Current conventional CPU’s  are at their maximum speed.  They can’t get any faster because electrons travel at a certain speed, and CPU’s /processors are now (and have been for a few years) actually limited by the time it takes electrons to travel from one side of the CPU to the other. They can’t get any faster without drastic cooling and other considerations which would start increasing computer sizes.  That would be a backwards step. So now we have muliple cores and more storage on the CPU’s, and some controllers (memory controllers as in the i-5 & i-7 range of Intel CPU’s). Also we have 32-bits processing moving up to 64-bit (Apple did it a few years ago!).  

They will develop new technologies and if the internal combustion engine is anything to go by, they will only improve existing frameworks and not move forward with new systems or types of computer. Basically they will turbo charge existing computing components maybe making them smaller, more efficient, but they will eventually reach an impasse.   The car engine has not fundamentally changed for many years, and  all they have done is improved a 100 year old design, and haven’t really changed it!

If current chips are at a max speed rating, then a simple controller chip would be fast enough to run an emulation of any chip in existence, providing the flash memory/storage was fast enough.  Current speeds are up to 166 Mb per second about half the speed of current SATA II hard drives.  And they are evolving & increasing the storage amounts and read/write speeds very quickly, it won’ t be long until they are fast enough for this type of computer.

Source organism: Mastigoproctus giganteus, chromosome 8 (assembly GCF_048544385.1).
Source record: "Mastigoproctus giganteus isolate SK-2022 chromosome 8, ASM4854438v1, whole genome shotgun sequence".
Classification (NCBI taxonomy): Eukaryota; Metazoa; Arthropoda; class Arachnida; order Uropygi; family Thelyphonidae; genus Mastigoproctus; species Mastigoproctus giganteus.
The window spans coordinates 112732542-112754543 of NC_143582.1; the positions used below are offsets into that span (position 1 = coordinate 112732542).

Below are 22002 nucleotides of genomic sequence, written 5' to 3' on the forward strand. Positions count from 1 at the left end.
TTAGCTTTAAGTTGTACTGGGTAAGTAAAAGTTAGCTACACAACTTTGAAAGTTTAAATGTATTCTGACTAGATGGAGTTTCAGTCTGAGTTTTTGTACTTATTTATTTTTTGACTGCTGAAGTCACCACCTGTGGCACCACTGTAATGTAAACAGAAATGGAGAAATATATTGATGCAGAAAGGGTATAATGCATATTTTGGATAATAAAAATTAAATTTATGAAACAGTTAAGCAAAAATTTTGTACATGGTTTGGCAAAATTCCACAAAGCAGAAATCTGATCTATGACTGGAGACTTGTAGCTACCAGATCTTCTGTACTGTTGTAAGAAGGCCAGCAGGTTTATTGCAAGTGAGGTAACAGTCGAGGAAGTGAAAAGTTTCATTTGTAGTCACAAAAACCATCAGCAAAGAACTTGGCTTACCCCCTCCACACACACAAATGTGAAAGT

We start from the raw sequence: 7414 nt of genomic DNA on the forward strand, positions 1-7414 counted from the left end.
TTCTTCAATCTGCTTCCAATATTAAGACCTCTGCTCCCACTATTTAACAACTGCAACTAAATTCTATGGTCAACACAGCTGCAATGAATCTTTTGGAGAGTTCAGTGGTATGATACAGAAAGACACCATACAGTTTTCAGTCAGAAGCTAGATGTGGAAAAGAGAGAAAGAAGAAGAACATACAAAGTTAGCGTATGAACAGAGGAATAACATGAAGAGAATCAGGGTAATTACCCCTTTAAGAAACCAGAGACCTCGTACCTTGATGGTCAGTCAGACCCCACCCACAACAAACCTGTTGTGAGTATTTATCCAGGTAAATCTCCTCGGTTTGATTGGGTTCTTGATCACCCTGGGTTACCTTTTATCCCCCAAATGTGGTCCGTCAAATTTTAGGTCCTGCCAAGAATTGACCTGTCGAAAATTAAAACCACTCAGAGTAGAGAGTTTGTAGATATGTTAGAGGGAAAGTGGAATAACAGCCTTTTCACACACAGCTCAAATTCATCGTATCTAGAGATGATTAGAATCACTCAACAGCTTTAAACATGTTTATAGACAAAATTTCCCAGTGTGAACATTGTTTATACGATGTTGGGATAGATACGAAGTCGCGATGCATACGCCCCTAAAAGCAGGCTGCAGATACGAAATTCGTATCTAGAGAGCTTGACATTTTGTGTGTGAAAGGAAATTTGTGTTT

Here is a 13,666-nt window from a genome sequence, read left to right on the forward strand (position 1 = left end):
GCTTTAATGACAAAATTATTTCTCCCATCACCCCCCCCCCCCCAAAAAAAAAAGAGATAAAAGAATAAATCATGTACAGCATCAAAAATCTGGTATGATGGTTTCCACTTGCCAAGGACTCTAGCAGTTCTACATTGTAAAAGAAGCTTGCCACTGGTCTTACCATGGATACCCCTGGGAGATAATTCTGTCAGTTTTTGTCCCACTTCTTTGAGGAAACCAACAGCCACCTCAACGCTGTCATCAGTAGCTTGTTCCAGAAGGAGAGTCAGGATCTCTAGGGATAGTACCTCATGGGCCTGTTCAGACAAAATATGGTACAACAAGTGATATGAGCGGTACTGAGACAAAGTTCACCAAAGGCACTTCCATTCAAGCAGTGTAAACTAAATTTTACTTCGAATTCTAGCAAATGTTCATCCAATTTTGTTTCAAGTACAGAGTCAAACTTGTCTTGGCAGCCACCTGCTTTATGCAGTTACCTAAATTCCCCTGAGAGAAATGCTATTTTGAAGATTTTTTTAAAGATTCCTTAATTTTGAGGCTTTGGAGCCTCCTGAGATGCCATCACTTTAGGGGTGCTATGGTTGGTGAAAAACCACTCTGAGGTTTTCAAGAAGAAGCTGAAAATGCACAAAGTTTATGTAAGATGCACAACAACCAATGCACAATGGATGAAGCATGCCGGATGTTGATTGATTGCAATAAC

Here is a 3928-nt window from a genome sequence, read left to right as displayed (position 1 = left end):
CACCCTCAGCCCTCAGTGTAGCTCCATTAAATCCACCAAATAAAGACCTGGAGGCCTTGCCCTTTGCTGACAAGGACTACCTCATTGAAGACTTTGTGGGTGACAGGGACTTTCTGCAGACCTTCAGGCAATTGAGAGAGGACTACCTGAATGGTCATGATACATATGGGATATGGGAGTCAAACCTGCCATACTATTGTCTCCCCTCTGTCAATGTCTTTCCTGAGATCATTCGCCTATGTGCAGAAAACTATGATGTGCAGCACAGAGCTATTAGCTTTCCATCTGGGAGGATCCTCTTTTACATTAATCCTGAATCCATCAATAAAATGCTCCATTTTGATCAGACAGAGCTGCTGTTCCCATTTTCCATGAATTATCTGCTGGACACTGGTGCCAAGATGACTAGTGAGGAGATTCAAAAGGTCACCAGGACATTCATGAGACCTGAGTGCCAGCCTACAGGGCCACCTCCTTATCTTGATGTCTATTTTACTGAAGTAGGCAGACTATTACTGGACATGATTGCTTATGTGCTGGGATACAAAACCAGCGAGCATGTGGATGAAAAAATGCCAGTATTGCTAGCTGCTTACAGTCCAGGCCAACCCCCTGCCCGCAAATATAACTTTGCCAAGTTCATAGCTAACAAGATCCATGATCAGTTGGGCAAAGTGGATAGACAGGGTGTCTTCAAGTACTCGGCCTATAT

Compatibility would only be limited by the software, (emulation programs) that you have in your library.  Since DOS [Windows (really past it as far as an operating system base goes) ] and UNIX (Mac OS X among others),  are only software anyway, so you could be running Mac OS X one minute and Windows 7 the next.  Hopefully a new type of operating system would emerge which would be its own base, and much more of a look and feel rather than a limit for the OS programmers to utilise.

So my types of computer could use the fastest current CPU technology, as the controller chip. They would really only have to co-ordinate emulation software, be able to toggle Flash memory from storage state to memory state, and of course co-ordinate any types of Input/Output devices (keyboard, mouse etc). Speeds of the emulated components could be governed by their emulation software, but with little or no data bottlenecks!

C’mon people make it happen!

Remember I thought of it first, let’s move things forward!